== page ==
Housekeeping – Reader Notes

By: ,

Tim thanked us for publishing notes on perpetuals versus term preferred.  We just do our best with this ‘hobby’.

Glenn sent us a note to let us know we were missing the Seaspan Senior Notes (ticker:SSWN) from the list of debt issues maturing within 10 years.  Thanks Glenn–we added it to the list-you were correct.

Kevin asked about the Star Bulk Carriers (ticker:SBLK) common issue which was floated lately. I’m not for buying any shipper common (except Ship Finance–because they have a long history in running a successful business)–SBLK is kind of special with giant Oaktree Capital backing them–but just the same I only would buy shipper common for a speculative flip. SBLK has a huge commitment for newbuilds so they will be raising lots of money in the next year or 2.


John asks about floating rate preferreds. We are curious as well to see how these perform when rates do finally rise.  We would hold these before perpetuals if we knew for sure that rates were going to rise–but there is not solid data in recent history to know how these will perform.  Your CHS issue is a great issue to hold regardless–just because they are quality operators. The RSO issue may be another story.  I don’t know how these specialty finance and mortgage REITs will perform in a rising rate environment–we haven’t had one for so many years.  I know 1 thing for sure–if I sniffed a recession I would exit quickly.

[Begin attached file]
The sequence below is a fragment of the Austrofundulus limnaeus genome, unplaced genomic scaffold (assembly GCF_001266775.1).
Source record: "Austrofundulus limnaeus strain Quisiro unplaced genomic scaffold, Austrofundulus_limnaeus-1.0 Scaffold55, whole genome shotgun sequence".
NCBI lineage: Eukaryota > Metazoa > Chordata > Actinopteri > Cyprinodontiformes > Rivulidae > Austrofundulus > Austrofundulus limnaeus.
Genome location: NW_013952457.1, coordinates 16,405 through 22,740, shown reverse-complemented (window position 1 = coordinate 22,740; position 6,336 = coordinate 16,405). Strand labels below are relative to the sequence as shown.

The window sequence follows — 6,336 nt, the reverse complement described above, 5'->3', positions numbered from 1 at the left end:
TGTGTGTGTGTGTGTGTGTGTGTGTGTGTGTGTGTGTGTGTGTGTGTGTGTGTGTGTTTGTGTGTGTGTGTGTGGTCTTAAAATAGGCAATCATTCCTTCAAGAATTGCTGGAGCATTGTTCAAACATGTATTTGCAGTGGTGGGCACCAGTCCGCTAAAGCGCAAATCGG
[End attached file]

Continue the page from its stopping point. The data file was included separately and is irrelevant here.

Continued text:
Scott writes about his portfolio mix between perpetuals and term preferreds. Concerned that folks may dump perpetuals just because we do.  We try to let people know that we are really protective of our capital. This means that capital preservation is of utmost importance to us. For others that are just looking at a decent income stream they should pursue that goal–even if it is with perpetual instruments–just be mindful of your true tolerance for capital loss when/if that time arrives. We found with the MLP’s that some thought they could ride out any capital loss without experiencing pain–I feel sorry for some of those folks. No one loses 50% of their portfolio and has anything except a sick feeling for a long time.

Tim McPartland

Connect with Tim McPartland

Tim McPartland
Tim McPartland is a private investor with over 45 years of investing experience. His analysis, research and writing is devoted to the hunt for income producing securities of all types, but in particular specializing in preferred stocks, exchange traded debt and Master Limited Partnerships.
Search Dividend Investor